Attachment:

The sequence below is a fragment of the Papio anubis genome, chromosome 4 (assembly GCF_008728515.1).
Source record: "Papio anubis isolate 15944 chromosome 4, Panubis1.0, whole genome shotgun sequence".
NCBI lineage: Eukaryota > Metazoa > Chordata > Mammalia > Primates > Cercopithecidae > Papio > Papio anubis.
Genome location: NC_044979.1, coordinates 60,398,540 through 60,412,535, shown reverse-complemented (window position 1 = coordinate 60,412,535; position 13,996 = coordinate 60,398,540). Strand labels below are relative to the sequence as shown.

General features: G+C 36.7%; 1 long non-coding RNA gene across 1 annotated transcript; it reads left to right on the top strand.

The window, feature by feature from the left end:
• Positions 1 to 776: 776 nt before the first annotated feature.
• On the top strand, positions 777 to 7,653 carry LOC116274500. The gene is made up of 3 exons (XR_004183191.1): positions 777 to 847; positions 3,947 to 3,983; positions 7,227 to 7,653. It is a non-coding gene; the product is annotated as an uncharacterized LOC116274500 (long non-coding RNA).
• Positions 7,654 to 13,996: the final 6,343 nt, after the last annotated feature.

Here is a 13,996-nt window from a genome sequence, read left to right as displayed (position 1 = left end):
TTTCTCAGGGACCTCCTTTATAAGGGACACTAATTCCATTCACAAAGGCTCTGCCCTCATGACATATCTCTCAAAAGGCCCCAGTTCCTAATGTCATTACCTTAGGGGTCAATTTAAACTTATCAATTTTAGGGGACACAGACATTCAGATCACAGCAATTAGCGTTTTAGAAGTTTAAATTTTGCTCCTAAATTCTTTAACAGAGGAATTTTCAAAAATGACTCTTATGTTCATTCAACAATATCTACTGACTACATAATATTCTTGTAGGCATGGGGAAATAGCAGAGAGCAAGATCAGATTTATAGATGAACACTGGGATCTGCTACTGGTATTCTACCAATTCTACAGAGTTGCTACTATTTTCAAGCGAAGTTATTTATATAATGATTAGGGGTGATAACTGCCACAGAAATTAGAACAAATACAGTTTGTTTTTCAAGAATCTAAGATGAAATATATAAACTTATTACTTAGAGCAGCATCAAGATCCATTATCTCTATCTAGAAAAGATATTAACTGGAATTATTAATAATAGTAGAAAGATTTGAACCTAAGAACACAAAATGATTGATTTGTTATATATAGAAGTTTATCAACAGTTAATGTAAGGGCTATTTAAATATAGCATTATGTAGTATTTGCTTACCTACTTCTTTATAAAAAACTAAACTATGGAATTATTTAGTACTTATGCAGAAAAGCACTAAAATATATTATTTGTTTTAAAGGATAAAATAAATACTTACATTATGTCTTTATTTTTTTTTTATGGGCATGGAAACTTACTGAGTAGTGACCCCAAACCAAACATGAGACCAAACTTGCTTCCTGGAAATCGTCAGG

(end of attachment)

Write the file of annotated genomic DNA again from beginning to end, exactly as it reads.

The sequence below is a fragment of the Papio anubis genome, chromosome 4 (assembly GCF_008728515.1).
Source record: "Papio anubis isolate 15944 chromosome 4, Panubis1.0, whole genome shotgun sequence".
NCBI lineage: Eukaryota > Metazoa > Chordata > Mammalia > Primates > Cercopithecidae > Papio > Papio anubis.
Genome location: NC_044979.1, coordinates 60,398,540 through 60,412,535, shown reverse-complemented (window position 1 = coordinate 60,412,535; position 13,996 = coordinate 60,398,540). Strand labels below are relative to the sequence as shown.

General features: G+C 36.7%; 1 long non-coding RNA gene across 1 annotated transcript; it reads left to right on the top strand.

The window, feature by feature from the left end:
• Positions 1 to 776: 776 nt before the first annotated feature.
• On the top strand, positions 777 to 7,653 carry LOC116274500. The gene is made up of 3 exons (XR_004183191.1): positions 777 to 847; positions 3,947 to 3,983; positions 7,227 to 7,653. It is a non-coding gene; the product is annotated as an uncharacterized LOC116274500 (long non-coding RNA).
• Positions 7,654 to 13,996: the final 6,343 nt, after the last annotated feature.

Here is a 13,996-nt window from a genome sequence, read left to right as displayed (position 1 = left end):
TTTCTCAGGGACCTCCTTTATAAGGGACACTAATTCCATTCACAAAGGCTCTGCCCTCATGACATATCTCTCAAAAGGCCCCAGTTCCTAATGTCATTACCTTAGGGGTCAATTTAAACTTATCAATTTTAGGGGACACAGACATTCAGATCACAGCAATTAGCGTTTTAGAAGTTTAAATTTTGCTCCTAAATTCTTTAACAGAGGAATTTTCAAAAATGACTCTTATGTTCATTCAACAATATCTACTGACTACATAATATTCTTGTAGGCATGGGGAAATAGCAGAGAGCAAGATCAGATTTATAGATGAACACTGGGATCTGCTACTGGTATTCTACCAATTCTACAGAGTTGCTACTATTTTCAAGCGAAGTTATTTATATAATGATTAGGGGTGATAACTGCCACAGAAATTAGAACAAATACAGTTTGTTTTTCAAGAATCTAAGATGAAATATATAAACTTATTACTTAGAGCAGCATCAAGATCCATTATCTCTATCTAGAAAAGATATTAACTGGAATTATTAATAATAGTAGAAAGATTTGAACCTAAGAACACAAAATGATTGATTTGTTATATATAGAAGTTTATCAACAGTTAATGTAAGGGCTATTTAAATATAGCATTATGTAGTATTTGCTTACCTACTTCTTTATAAAAAACTAAACTATGGAATTATTTAGTACTTATGCAGAAAAGCACTAAAATATATTATTTGTTTTAAAGGATAAAATAAATACTTACATTATGTCTTTATTTTTTTTTTATGGGCATGGAAACTTACTGAGTAGTGACCCCAAACCAAACATGAGACCAAACTTGCTTCCTGGAAATCGTCAGG